Last week I presented the Linux versions of a few games and pastimes from the pre-computer era. They are the applications that I always end up installing on the computers of all senior citizens who ask me, “How could I use this PC for games?”, but they still are great fun for everybody. I deliberately left chess clients out of that post, because I didn’t want to make it too long and chess deserves (at least) one whole post anyway.
Therefore, this week I’m going to present the four graphical chess clients that I use and recommend in the same scenario of my previous post. Let me shortly summarize what that scenario is, before looking at the software: end users who, in almost all cases, have quite old computers that wouldn’t bear a compiler even if I had the time to use it, without any continuous Internet access. That’s why I only consider native Linux programs that are available as binary packages for the most common GNU/Linux distributions, that don’t need Internet access to do their job, and use local chess engines with the same characteristics. Over the years this choice has led me to the four applications presented below. Please note that, even if “no need for the Internet” remains a must-have feature for me, all of these programs do let you play online with other users, either directly or through portals like the Free Internet Chess Server. Another common feature is the possibility to suspend a game, save it to a file and resume it later.
Eboard has a relatively simple interface, which comes packaged with a few alternatives graphical themes. You can use this client to play against the computer, a remote server, or directly with another Eboard user on a remote computer. In the last two cases, you can chat with the other player using the text entry field in the left bottom corner. Eboard also makes it easy to teach chess to somebody. You can replay a whole game and explain its strategy by moving back and forth, move by move, with the VCR-like buttons in the lower part of the window. You may also automate Eboard actions, or create custom ones, by writing scripts and binding them to extra buttons.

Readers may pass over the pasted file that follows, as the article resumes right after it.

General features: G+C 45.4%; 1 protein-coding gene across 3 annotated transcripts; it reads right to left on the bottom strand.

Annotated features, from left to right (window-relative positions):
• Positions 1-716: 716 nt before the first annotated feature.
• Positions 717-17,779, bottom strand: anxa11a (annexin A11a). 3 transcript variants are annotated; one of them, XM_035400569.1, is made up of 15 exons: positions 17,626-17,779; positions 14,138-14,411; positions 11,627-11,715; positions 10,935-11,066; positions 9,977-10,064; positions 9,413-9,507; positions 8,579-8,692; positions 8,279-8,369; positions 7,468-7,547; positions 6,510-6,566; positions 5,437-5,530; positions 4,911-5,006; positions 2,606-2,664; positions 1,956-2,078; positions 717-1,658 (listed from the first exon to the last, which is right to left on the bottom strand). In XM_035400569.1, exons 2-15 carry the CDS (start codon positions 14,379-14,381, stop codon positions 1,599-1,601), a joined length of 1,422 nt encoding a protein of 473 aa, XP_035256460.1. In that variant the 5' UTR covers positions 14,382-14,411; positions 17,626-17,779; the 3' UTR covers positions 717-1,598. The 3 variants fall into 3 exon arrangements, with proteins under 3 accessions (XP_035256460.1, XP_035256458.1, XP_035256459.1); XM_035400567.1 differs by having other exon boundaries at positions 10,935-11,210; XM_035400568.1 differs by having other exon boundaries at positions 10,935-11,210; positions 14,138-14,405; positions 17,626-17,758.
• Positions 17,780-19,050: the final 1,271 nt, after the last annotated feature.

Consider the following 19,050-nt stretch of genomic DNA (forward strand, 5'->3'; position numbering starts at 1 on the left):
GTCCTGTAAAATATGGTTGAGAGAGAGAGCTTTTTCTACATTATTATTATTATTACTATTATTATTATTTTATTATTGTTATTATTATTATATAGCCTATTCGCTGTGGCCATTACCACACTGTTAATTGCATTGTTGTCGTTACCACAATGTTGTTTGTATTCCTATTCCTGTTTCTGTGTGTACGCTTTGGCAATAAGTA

Knights is my personal favourite. Unless installation issues (see what I write about Xboard below) or explicit user requests prevent it, this is the first Linux chess client I suggest these days. It has a pleasant look that is customizable by downloading new themes straight from the configuration panel. If you feel the need for it, you may also have animated moves. Selecting “Computer engine” for both players, you may even study chess by watching the computer play against itself. Knights comes with lots of functions, but the default user interface is very simple. The top bar only displays, in full view, the really important buttons: Offer Draw, Adjourn (that is save the game to resume it later), Pause, New game and Undo/Redo. The final reason why I like Knights is that, even if most users won’t need it at all, pressing F1 opens a complete user manual.
PyChess is a full-featured client, to the point that it may be a bit intimidating for computer novices. One of the tabs in the two right panes is an Opening Book that “tries to inspire you during the opening phase of the game, by showing you common moves made by chess masters”. Close to the Book, there is a chat client. The other tabs show Score, Move History and comments about each move. Two Pychess features I like are its “hint” and “spy” modes. When you activate them, Pychess will give you hints with a green arrow or let you spy the next move from your opponent with a red one. Pychess also lets you play more games in parallel, each one in a separate tab.
Xboard is one of the most ancient graphical chess clients for Linux, and it shows. There’s nothing to complain about on the technical and performance side, mind you: at that level, Xboard has all the functions that matter. However, the look of the GUI is a bit intimidating and quite archaic, with menus and buttons coming straight from the 80’s that really stand out in any current window manager (and may be harder to read for users with vision problems). A more serious issue is the fact that some features aren’t integrated with the rest of the desktop. On my current Fedora 14 system, for example, nothing happens when I click on the documentation entries in the Help menu (of course, this may be a packaging bug in the RPM I used, not Xboard’s fault!). In spite of this, I still install Xboard sometimes, for a very important reason: of all the programs in this page, Xboard is the one with the least dependencies, that is the easiest to install, and probably the faster to use on old computers with very little memory and hard disk space.